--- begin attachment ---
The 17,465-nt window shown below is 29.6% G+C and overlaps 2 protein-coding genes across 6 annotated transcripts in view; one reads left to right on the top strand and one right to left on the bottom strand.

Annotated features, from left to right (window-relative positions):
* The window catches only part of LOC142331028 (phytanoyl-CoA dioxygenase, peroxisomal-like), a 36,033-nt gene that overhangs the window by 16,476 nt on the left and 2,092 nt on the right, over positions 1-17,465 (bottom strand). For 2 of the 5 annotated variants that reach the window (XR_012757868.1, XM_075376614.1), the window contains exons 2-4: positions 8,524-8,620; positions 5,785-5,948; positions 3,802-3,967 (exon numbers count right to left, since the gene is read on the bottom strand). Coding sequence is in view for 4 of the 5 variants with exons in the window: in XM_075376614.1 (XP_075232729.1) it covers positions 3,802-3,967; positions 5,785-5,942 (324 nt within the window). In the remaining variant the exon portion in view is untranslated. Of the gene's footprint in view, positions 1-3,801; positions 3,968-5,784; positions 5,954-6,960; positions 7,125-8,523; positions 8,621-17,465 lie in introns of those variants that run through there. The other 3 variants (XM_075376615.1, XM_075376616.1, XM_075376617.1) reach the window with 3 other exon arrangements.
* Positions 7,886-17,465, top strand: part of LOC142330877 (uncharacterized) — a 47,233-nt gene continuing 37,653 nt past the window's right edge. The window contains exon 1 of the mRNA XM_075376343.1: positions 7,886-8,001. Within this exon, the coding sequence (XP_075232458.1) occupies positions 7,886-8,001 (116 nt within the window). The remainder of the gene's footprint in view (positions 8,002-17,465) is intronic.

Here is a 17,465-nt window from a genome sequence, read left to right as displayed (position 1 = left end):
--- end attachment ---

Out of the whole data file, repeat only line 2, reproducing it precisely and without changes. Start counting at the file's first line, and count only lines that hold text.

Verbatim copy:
Annotated features, from left to right (window-relative positions):